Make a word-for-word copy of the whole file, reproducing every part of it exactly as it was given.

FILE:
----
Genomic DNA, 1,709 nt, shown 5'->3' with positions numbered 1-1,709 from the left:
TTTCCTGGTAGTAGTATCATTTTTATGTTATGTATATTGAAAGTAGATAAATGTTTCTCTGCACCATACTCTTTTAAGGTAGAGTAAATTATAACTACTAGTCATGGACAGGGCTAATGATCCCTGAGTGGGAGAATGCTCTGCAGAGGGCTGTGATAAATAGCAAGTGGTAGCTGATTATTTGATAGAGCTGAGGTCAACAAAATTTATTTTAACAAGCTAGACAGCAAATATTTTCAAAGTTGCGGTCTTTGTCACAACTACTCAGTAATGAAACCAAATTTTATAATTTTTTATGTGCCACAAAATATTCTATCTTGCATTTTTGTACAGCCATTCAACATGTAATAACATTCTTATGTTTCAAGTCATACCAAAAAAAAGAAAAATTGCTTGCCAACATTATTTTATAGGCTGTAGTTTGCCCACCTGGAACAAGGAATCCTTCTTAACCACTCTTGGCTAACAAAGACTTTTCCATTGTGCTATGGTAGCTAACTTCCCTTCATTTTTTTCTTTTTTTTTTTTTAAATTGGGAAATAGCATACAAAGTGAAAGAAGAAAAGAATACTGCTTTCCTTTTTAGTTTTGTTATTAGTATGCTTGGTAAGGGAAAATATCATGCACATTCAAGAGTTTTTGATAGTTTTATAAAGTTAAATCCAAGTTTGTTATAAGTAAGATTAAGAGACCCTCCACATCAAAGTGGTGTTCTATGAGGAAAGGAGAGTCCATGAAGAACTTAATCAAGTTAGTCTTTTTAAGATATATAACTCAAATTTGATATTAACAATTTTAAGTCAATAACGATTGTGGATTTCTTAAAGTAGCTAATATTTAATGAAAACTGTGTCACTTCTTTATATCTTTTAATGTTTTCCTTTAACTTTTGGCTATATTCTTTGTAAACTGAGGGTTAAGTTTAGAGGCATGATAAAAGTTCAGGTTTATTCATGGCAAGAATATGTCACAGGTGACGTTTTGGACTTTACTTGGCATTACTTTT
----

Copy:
Genomic DNA, 1,709 nt, shown 5'->3' with positions numbered 1-1,709 from the left:
TTTCCTGGTAGTAGTATCATTTTTATGTTATGTATATTGAAAGTAGATAAATGTTTCTCTGCACCATACTCTTTTAAGGTAGAGTAAATTATAACTACTAGTCATGGACAGGGCTAATGATCCCTGAGTGGGAGAATGCTCTGCAGAGGGCTGTGATAAATAGCAAGTGGTAGCTGATTATTTGATAGAGCTGAGGTCAACAAAATTTATTTTAACAAGCTAGACAGCAAATATTTTCAAAGTTGCGGTCTTTGTCACAACTACTCAGTAATGAAACCAAATTTTATAATTTTTTATGTGCCACAAAATATTCTATCTTGCATTTTTGTACAGCCATTCAACATGTAATAACATTCTTATGTTTCAAGTCATACCAAAAAAAAGAAAAATTGCTTGCCAACATTATTTTATAGGCTGTAGTTTGCCCACCTGGAACAAGGAATCCTTCTTAACCACTCTTGGCTAACAAAGACTTTTCCATTGTGCTATGGTAGCTAACTTCCCTTCATTTTTTTCTTTTTTTTTTTTTAAATTGGGAAATAGCATACAAAGTGAAAGAAGAAAAGAATACTGCTTTCCTTTTTAGTTTTGTTATTAGTATGCTTGGTAAGGGAAAATATCATGCACATTCAAGAGTTTTTGATAGTTTTATAAAGTTAAATCCAAGTTTGTTATAAGTAAGATTAAGAGACCCTCCACATCAAAGTGGTGTTCTATGAGGAAAGGAGAGTCCATGAAGAACTTAATCAAGTTAGTCTTTTTAAGATATATAACTCAAATTTGATATTAACAATTTTAAGTCAATAACGATTGTGGATTTCTTAAAGTAGCTAATATTTAATGAAAACTGTGTCACTTCTTTATATCTTTTAATGTTTTCCTTTAACTTTTGGCTATATTCTTTGTAAACTGAGGGTTAAGTTTAGAGGCATGATAAAAGTTCAGGTTTATTCATGGCAAGAATATGTCACAGGTGACGTTTTGGACTTTACTTGGCATTACTTTT